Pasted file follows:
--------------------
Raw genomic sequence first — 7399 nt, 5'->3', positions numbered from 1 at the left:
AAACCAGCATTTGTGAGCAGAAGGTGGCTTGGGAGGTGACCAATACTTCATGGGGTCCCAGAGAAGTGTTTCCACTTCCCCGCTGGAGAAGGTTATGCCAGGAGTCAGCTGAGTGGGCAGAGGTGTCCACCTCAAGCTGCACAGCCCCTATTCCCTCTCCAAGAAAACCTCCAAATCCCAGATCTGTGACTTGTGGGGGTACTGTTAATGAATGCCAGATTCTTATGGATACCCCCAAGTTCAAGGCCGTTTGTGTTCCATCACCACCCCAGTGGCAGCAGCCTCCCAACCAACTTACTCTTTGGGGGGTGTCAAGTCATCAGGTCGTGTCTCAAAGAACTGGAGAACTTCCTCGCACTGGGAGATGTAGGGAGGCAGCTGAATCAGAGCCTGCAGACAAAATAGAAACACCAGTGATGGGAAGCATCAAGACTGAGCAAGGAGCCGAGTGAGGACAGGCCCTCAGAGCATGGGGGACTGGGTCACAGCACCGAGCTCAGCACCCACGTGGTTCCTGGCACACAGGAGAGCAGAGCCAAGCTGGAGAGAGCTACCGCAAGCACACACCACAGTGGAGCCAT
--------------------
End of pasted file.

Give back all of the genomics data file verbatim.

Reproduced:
Raw genomic sequence first — 7399 nt, 5'->3', positions numbered from 1 at the left:
AAACCAGCATTTGTGAGCAGAAGGTGGCTTGGGAGGTGACCAATACTTCATGGGGTCCCAGAGAAGTGTTTCCACTTCCCCGCTGGAGAAGGTTATGCCAGGAGTCAGCTGAGTGGGCAGAGGTGTCCACCTCAAGCTGCACAGCCCCTATTCCCTCTCCAAGAAAACCTCCAAATCCCAGATCTGTGACTTGTGGGGGTACTGTTAATGAATGCCAGATTCTTATGGATACCCCCAAGTTCAAGGCCGTTTGTGTTCCATCACCACCCCAGTGGCAGCAGCCTCCCAACCAACTTACTCTTTGGGGGGTGTCAAGTCATCAGGTCGTGTCTCAAAGAACTGGAGAACTTCCTCGCACTGGGAGATGTAGGGAGGCAGCTGAATCAGAGCCTGCAGACAAAATAGAAACACCAGTGATGGGAAGCATCAAGACTGAGCAAGGAGCCGAGTGAGGACAGGCCCTCAGAGCATGGGGGACTGGGTCACAGCACCGAGCTCAGCACCCACGTGGTTCCTGGCACACAGGAGAGCAGAGCCAAGCTGGAGAGAGCTACCGCAAGCACACACCACAGTGGAGCCAT